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Brazil is facing a growing backlash against its government after a group of demonstrators stormed the National Congress on Sunday, leading to a violent confrontation with police.
A meeting of Brazil’s National Security Council has led to a firm decision against amnesty for those who took part in the unrest. Government sources have said that “Brazil has zero tolerance for violence and anyone found taking part in the acts of vandalism, robbery, burning and use of explosives will be held responsible”.
The motives of the protesters have been widely condemned and are not officially recognized by any government organ. However, some civil society groups have voiced support for their cause, claiming that the government’s response to their demands has been inadequate.
The president of the National Congress, Eduardo Cunha, said in a statement that any kind of illegal action against the government would not be tolerated. He also appealed for greater understanding of social inequalities in Brazil and a “revival of hope” among the population.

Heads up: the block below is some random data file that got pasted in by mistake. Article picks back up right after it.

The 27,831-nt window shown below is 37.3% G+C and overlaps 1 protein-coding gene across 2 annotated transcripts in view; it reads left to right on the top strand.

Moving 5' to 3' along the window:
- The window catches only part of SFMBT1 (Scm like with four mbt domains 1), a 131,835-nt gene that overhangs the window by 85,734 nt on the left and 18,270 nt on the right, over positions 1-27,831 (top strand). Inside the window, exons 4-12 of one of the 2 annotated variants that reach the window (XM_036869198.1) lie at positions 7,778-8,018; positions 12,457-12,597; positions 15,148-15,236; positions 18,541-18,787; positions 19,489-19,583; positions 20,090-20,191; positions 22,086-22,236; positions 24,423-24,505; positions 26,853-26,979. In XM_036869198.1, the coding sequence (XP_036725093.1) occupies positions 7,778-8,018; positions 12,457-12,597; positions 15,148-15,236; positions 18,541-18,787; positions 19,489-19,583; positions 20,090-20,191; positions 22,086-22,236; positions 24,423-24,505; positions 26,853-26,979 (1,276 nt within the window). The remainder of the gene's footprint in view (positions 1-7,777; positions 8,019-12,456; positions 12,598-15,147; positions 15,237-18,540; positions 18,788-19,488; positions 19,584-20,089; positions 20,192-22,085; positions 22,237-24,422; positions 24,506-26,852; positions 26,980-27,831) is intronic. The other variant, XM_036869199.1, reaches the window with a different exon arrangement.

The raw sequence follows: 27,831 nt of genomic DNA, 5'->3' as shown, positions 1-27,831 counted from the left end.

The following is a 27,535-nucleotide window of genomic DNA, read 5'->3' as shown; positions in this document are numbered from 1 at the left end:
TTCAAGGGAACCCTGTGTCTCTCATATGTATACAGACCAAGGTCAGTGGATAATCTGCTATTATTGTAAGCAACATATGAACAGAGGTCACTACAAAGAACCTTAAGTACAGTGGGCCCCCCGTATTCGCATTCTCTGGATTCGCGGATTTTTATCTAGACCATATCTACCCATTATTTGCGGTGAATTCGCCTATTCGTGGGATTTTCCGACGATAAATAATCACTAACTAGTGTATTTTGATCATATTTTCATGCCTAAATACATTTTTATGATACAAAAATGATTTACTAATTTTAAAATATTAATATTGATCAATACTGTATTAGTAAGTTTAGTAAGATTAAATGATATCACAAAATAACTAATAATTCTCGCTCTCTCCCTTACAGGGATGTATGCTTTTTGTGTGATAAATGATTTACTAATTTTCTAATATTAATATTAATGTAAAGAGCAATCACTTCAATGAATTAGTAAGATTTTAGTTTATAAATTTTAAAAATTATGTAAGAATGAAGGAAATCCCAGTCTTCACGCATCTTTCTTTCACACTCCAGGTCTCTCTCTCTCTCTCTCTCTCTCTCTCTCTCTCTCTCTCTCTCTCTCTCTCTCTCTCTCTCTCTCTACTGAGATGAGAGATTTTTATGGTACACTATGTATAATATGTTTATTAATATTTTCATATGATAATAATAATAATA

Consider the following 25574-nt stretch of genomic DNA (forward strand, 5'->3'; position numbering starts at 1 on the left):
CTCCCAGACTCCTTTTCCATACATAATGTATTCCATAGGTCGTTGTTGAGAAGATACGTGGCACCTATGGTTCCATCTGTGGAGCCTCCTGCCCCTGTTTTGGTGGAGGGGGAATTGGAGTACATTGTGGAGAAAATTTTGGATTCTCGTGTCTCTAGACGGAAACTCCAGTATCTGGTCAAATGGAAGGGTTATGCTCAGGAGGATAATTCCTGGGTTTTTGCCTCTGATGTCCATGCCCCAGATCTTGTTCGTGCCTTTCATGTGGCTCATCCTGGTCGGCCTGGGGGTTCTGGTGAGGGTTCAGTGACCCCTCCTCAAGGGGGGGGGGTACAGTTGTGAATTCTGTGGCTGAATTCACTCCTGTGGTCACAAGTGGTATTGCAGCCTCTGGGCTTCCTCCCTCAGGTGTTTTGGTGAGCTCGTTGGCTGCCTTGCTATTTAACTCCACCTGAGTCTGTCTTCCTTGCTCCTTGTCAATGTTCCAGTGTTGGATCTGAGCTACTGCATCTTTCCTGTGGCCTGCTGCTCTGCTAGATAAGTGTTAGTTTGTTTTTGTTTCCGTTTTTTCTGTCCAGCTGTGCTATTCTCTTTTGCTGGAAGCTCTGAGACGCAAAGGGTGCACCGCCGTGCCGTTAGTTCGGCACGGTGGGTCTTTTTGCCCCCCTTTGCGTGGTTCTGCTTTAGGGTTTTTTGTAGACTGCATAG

The demonstrations started after President Dilma Rousseff made a highly criticized speech celebrating the country’s development in the face of a severe economic crisis. Recent austerity measures have led to the cut of public services, rising prices and poverty.
The government is currently considering tightening security measures in the city, including beefing up the police presence in major areas of the city and deploying more troops to sensitive locations where protests are more likely to take place.
While Brazil’s government is ruling out amnesty for those taking part in the violent acts, the current social unrest is a sign that it must address the serious underlying economic and social issues in the country. Unless these are addressed, Brazil is likely to face further social turmoil.